It’s Better To Be Lucky Than Good: My Emergency Fund
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The only difference was back then I was hemorrhaging money out due to my exorbitant legal fees (over $425k) while maintaining a high income.
The current situation was more akin to having not enough blood through the financial circulatory system in the first place as my primary source of income was placed in jeopardy.
As mentioned previously with the precipitous drop of patient volume due to the COVID-19 pandemic, I was facing a 60% reduction in my income draw based on my 2019 W2.
There are several factors that have helped me maintain my financial sanity during this current pandemic.
Factor 1: Being Debt Free.
Out of all the factors, this truly deserves the top spot.
Not having a student loan or mortgage payment weighing over my head provided a lot of financial peace of mind.
Granted some lenders were generous enough to waive late fees or gave extended grace periods during this pandemic.
But bypassing this step altogether was by far the least mentally taxing scenario.
Factor 2: Very Low Burn Rate.
Again Factor 1 is a major role player here.
Prior to becoming debt free, my monthly mortgage was around $4300 (30 year fixed mortgage at 5.625% and 10 year 2nd mortgage at around 7.5%).
I made the horrible mistake of continuing to postpone paying off my student loans via deferment and forbearance for as long as I could.
Prior to me paying off my student loans, approximately 22 years after I first signed on the dotted line, my monthly payment was around $900.
Knocking these debt repayments essentially saved $5200/mo alone, which was vital in allowing me to tolerate the 60% decrease in my income during the pandemic.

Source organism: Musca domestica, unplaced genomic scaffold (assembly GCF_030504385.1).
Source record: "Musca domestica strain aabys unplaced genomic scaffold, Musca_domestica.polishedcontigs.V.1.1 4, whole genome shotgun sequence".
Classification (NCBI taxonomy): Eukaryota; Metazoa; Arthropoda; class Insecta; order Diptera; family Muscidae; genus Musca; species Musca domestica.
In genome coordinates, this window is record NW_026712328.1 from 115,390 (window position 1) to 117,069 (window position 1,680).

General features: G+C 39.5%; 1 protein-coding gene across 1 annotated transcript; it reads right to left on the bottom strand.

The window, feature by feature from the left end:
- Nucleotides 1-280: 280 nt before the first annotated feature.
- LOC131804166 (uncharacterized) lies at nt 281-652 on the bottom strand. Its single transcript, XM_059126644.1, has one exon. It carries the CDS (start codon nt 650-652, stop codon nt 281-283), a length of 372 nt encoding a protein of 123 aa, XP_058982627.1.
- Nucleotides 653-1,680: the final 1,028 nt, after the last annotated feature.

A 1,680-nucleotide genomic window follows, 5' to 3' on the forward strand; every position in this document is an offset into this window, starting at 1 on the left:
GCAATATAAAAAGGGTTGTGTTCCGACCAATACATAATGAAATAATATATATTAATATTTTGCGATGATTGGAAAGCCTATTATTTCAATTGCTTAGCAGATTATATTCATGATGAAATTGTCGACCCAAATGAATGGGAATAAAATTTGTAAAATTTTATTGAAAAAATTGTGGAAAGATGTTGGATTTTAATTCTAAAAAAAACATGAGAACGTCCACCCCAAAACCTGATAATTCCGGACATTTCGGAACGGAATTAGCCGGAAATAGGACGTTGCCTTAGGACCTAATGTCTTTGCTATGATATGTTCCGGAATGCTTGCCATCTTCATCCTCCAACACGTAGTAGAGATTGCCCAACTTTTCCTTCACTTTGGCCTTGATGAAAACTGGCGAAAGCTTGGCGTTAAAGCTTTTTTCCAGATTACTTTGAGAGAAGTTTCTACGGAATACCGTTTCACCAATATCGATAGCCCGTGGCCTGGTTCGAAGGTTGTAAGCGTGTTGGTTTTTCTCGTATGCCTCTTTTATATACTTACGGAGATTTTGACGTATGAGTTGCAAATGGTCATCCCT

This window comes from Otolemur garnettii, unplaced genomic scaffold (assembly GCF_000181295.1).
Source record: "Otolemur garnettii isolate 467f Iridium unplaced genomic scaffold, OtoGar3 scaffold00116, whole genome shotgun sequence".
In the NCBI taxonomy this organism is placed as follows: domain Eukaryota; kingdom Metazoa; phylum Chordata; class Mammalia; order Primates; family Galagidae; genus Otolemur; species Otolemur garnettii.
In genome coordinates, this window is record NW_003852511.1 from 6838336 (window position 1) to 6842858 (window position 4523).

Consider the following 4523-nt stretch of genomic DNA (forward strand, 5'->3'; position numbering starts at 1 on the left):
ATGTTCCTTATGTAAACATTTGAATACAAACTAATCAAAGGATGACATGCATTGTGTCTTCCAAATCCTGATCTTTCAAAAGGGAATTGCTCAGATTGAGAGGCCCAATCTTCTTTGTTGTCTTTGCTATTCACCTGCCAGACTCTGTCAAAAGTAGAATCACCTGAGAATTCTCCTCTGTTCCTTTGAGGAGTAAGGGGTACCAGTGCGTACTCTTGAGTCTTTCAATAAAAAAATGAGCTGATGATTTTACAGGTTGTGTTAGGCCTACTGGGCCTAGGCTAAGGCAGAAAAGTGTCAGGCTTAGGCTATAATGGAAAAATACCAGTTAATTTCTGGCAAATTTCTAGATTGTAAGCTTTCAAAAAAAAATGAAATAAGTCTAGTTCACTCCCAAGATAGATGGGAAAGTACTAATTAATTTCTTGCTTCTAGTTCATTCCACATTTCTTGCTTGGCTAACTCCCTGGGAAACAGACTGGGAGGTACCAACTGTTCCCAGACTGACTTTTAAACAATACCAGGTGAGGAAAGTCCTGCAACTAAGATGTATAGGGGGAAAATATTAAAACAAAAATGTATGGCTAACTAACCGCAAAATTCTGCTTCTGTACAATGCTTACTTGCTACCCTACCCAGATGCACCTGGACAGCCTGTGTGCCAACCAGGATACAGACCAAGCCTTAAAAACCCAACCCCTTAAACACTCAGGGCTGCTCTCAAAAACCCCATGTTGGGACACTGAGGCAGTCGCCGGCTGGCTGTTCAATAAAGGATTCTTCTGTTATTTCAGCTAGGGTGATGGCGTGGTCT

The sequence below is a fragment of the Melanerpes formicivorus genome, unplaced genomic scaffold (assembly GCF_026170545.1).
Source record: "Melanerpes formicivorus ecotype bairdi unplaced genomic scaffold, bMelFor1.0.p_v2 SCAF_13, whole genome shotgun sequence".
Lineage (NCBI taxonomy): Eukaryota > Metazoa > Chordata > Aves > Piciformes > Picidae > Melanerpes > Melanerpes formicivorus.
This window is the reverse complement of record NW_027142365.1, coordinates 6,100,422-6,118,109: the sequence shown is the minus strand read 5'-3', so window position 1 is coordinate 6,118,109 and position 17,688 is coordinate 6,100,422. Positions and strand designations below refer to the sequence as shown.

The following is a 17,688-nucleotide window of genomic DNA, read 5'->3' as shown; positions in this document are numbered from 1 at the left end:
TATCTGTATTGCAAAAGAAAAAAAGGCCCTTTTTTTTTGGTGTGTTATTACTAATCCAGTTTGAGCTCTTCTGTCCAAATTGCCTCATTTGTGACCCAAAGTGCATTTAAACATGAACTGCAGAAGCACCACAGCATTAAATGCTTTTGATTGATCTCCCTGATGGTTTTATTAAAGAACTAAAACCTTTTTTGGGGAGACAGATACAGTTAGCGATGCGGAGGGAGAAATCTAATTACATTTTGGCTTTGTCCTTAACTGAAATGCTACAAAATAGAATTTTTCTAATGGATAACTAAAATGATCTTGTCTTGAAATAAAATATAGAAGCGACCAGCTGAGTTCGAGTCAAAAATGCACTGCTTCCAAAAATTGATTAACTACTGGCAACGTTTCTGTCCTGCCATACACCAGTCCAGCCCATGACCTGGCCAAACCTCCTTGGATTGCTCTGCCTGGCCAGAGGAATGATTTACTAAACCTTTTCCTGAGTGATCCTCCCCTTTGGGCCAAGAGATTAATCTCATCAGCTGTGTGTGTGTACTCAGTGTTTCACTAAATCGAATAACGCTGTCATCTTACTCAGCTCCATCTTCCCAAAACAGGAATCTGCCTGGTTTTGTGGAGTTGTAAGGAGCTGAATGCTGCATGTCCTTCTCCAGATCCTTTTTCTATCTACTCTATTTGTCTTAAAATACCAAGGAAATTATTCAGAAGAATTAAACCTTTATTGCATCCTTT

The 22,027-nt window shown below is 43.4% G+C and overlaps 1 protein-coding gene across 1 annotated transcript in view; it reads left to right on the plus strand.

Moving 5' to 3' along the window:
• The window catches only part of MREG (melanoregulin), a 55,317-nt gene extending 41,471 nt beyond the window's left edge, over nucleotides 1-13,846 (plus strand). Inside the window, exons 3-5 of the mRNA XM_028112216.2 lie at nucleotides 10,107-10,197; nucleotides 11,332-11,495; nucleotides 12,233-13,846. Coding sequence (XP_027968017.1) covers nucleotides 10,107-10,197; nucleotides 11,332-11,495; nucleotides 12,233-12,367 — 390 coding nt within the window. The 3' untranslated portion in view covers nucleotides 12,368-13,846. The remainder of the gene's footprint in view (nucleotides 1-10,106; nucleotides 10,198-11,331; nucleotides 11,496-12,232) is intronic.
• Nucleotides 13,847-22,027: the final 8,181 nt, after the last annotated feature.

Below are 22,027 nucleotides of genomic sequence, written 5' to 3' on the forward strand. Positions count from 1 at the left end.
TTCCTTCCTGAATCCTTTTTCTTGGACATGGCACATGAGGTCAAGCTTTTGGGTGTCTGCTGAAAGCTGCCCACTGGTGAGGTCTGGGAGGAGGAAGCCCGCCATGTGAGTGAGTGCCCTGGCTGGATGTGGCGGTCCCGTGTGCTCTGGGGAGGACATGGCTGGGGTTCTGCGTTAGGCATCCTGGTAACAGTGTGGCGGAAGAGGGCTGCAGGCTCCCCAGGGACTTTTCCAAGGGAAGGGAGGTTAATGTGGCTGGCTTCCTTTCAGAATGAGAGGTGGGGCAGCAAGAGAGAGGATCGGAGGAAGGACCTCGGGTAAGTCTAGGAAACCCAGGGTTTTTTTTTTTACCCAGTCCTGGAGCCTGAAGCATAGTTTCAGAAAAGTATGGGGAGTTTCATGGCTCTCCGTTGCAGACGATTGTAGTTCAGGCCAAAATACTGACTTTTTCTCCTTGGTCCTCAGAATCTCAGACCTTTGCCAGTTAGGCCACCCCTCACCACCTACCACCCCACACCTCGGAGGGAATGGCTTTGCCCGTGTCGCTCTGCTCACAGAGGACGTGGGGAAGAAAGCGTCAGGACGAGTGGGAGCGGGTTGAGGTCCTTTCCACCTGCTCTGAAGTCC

I use an app on my phone, Spending Tracker, that allows me to estimate “bare bones” expenses.
Even though several of these expenses are only annual or semi-annual, I chose to have them spread out over the year in the app to give me an idea of my current monthly burn rate if I cut out luxury line items such as vacations, etc.
So without going totally Mr. Money Mustachian, and still actually living quite comfortably, I estimate an approximately $6k monthly burn rate.
Expense items I have not included in this total:
- Federal Income Tax.
- This is by far the largest expense I incur each year, dwarfing all the other expenses combined.
- However the majority of this money typically does not pass through my hands as it is withheld from my wages.
- College 529 funding.
- Ever since I regained custody of my daughter I have been funding the maximum I can each year ($15k).
- I do not include this expense as there are only a finite amount of years remaining and it is discretionary and can be cut if I ever found myself in true financial dire straits.
As you can see, the largest expense is private school tuition (my daughter just completed 9th grade) which is paid semi-annually but works out to around $1775/mo.
Although it seems outrageous to have 30% of a monthly budget go towards high school tuition, I have previously justified/rationalized why I have decided to send my daughter to private school.
Because of this very low burn rate, even with a 60% decrease in my physician draw, I am still able to put a mid 4 figure amount into savings with each paycheck.
Factor 3: My Emergency Fund.
I am going to confess about my emergency fund.
Yeah, I would love to say I was smart and had built an Emergency Fund for situations just like the one I am currently experiencing courtesy of COVID-19.
But that would be an untruth.
You see, up until this point, I thought that the reasons for having an Emergency Fund did not apply to me.